Future of historic book bindery remains uncertain as Peachtree Hills condo project advances

The future of the historic book bindery building at 2395 Peachtree Road in the Peachtree Hills neighborhood remains uncertain as plans move forward to build a condo complex around it.

Currently home to Peachtree Battle Antiques & Interiors, the circa-1929 structure designed by noted architect A Ten Eyck Brown and his associate Alfredo Barili Jr. was originally built as the National Library Bindery, and later housed the iconic Oxford Too bookshop.

The building was added to the Georgia Trust for Historic Preservation’s “Places in Peril” list in 2018 when an apartment development planned to demolish the Bindery for a parking garage. The plan was later amended to keep the facade and a portion of the building, but the apartment complex project fell apart.

Now, development firm Kolter Urban is planning a tower with 160 condos and a 330 space parking garage that would sit next door and behind the Bindery. The current site plan shows that only between 2,400 to 2,600 square feet of the 6,000 square foot Bindery will remain as part of the condo project. What the remaining portion of the building will be used for hasn’t been disclosed by the developer.

Peachtree Hills resident Laura Dobson, who has led efforts to preserve and bring awareness of the Bindery since 2016, said without any kind of written agreement with the developer, the building isn’t really being “saved” at all.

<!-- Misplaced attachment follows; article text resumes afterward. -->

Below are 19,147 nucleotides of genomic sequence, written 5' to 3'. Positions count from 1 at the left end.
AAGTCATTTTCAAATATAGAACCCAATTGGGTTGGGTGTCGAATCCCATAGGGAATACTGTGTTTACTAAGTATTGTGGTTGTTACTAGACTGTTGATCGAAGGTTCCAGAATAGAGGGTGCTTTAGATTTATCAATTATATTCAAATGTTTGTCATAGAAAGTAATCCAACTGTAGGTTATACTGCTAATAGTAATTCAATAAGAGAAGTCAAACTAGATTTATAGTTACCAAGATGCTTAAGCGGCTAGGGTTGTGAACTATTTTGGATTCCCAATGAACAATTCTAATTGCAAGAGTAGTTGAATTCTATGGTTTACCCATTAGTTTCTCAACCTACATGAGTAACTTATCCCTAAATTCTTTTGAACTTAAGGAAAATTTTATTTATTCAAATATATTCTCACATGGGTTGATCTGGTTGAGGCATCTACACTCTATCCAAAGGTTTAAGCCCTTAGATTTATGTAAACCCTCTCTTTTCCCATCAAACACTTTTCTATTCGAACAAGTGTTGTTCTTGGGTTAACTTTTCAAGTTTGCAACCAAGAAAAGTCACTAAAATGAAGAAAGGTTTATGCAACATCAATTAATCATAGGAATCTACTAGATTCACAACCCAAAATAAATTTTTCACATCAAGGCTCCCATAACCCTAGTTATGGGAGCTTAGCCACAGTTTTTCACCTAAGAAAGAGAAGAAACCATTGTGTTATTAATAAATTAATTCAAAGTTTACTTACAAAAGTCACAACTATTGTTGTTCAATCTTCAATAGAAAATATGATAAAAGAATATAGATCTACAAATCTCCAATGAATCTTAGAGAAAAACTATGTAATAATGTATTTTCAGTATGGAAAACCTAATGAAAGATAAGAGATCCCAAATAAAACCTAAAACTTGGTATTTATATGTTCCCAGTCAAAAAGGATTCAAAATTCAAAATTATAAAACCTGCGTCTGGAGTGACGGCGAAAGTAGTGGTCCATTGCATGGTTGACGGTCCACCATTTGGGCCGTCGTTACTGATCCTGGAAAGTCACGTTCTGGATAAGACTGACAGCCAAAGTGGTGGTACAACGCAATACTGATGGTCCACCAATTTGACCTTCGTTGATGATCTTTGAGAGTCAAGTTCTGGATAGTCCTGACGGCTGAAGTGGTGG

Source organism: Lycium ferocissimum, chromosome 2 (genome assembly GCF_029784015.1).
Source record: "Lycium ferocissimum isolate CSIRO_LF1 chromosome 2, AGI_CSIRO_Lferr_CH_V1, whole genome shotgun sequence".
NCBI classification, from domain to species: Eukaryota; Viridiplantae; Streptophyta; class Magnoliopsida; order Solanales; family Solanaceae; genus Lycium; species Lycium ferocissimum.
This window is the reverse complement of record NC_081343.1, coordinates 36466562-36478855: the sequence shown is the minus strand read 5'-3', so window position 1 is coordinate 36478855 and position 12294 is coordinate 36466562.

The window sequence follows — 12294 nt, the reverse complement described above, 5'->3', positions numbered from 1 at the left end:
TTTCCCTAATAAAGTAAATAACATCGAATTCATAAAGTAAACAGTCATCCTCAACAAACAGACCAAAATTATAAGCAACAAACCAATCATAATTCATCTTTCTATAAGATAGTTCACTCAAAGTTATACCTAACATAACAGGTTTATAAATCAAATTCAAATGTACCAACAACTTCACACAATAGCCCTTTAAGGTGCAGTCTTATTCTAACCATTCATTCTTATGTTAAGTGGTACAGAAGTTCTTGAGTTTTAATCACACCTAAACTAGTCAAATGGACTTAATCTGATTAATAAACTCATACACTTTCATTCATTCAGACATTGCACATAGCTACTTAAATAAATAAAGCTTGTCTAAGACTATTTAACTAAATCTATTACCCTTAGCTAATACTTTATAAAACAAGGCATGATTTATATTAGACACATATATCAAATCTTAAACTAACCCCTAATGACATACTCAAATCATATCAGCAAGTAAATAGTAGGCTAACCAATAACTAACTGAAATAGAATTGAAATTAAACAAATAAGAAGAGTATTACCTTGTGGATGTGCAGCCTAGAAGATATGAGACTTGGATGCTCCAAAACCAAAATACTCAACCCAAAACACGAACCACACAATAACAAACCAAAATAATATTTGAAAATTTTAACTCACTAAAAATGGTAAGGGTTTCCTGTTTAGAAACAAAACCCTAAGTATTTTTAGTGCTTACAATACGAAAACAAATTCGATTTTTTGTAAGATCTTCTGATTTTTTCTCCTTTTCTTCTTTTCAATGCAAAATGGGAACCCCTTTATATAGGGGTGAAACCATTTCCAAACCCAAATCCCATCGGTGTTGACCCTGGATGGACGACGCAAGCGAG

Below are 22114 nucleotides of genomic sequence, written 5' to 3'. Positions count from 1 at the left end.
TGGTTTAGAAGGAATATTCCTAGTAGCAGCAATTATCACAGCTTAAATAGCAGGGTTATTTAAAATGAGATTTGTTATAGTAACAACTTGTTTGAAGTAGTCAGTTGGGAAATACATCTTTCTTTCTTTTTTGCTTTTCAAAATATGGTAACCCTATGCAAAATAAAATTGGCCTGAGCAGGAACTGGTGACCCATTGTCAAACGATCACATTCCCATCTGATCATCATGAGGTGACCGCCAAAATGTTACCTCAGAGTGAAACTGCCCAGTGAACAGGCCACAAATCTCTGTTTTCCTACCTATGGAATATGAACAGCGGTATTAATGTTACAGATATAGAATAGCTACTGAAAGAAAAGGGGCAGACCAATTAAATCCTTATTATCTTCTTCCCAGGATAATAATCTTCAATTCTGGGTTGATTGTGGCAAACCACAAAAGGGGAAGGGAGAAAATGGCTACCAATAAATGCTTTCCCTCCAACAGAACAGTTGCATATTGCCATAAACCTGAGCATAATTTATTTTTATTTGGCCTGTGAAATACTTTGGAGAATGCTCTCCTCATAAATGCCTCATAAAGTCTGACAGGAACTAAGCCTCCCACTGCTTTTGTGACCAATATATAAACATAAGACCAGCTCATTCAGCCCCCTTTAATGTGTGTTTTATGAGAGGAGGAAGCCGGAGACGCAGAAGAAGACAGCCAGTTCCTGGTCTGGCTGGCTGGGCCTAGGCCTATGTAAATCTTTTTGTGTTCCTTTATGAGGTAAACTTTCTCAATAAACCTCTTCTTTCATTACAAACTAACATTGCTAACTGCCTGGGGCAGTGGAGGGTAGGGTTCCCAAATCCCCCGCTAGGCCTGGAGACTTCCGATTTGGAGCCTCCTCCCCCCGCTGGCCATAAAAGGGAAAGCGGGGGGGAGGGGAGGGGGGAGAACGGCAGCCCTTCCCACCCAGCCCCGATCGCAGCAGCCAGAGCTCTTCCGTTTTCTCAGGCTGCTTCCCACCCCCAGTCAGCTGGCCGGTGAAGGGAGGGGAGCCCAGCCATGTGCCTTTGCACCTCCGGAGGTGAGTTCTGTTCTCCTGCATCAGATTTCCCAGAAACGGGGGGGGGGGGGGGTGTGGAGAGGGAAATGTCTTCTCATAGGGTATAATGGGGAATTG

“It certainly isn’t being protected – not without even simple guidelines or standards agreed to,” Dobson said. “It can be fundamentally and profoundly changed.  It can be left in an unrecognizable form.  Or, it could suffer damage during construction and not be replaced. Whatever portion remains of The Bindery deserves to be meaningfully saved and protected. And that is not happening now.”

Atlanta Preservation Center executive director David Yoakley Mitchell said in a statement: “The Atlanta Preservation Center advocates for the protection of the National Book Bindery of Georgia, as it represents the work of A Ten Eyck Brown and his associate Alfredo Barili Jr.  It also establishes the connection to the important past of this community and ensures that the continuing changes of this area will not allow the historical importance of this district to disappear.  The appreciation of this building’s presence is the acknowledgment of the special character of this area’s cultural significance.”

A height variance for the condo project is slated to be heard at Neighborhood Planning Unit B’s zoning committee meeting on May 25 7 p.m.

A site plan for the new condo project with the Bindery circled in red.